Yahoo may have made Flickr awesome again by giving every user a massive terabyte of storage space today, but in its excitement to get the launch out the door, Yahoo forgot to switch off its legacy monthly upload limit.

Despite its new FAQ page stating that users can upload photos up to 200MB in size to the photo sharing service, customers keen to back up their photo library discovered that the 300MB monthly upload limit is still in place.

As some more mathematically inclined Flickr users were quick to point out, that 300MB restriction would mean it would take 277 years to fill 1TB of space online.

A glitch in the system

There was every indication that the upload limit wasn't a nefarious ploy from Yahoo to limit uploads to the new Flickr.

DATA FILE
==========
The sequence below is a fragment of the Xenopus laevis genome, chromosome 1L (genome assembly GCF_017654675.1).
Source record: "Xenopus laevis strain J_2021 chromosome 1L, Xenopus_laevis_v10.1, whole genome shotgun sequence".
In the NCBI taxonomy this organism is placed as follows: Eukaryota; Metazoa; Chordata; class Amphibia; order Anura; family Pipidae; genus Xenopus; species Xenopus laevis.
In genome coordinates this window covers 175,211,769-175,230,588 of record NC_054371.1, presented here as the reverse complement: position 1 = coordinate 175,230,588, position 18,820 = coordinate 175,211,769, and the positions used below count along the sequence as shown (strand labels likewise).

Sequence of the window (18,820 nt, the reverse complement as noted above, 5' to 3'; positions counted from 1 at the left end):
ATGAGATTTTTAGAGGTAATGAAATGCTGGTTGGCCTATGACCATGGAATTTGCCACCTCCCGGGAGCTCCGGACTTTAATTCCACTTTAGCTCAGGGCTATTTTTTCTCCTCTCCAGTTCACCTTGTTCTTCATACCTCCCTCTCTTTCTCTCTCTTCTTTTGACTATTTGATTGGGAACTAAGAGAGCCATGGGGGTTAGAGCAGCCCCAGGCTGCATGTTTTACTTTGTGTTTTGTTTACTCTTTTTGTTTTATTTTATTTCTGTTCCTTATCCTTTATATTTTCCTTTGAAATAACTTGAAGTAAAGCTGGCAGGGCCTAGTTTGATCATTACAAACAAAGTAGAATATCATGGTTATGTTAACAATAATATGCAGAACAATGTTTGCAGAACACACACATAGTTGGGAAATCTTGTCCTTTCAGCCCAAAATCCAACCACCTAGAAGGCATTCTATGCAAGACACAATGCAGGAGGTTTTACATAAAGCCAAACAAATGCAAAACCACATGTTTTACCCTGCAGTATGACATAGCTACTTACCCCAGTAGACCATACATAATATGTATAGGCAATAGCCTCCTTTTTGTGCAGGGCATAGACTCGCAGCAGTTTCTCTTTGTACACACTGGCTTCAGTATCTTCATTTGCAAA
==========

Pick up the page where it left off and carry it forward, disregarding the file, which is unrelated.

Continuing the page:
For a start, users who hit the limit were greeted with a message to sign up to Flickr's now retired Pro plans.

There's also the common sense approach that asks why Yahoo would offer the 1TB of storage if nobody would ever be able to fill it in their lifetimes?

Fortunately, Javascript engineer at Flickr Stephen Woods took to Twitter to let complaining customers know that it was just a bug.

Can't keep everyone happy

But despite initial uploading issues, it seems that many legacy Pro users are less than content by the new structure for Flickr.

While free Flickr customers are now getting many of the benefits older users had to pay for, Pro customers are now being faced with double the cost to go ad-free.

Yahoo has a program in place for these customers to continue paying the current rate for Pro membership, but is also offering refunds on a pro-rata basis for those customers whose needs are now met by the free service.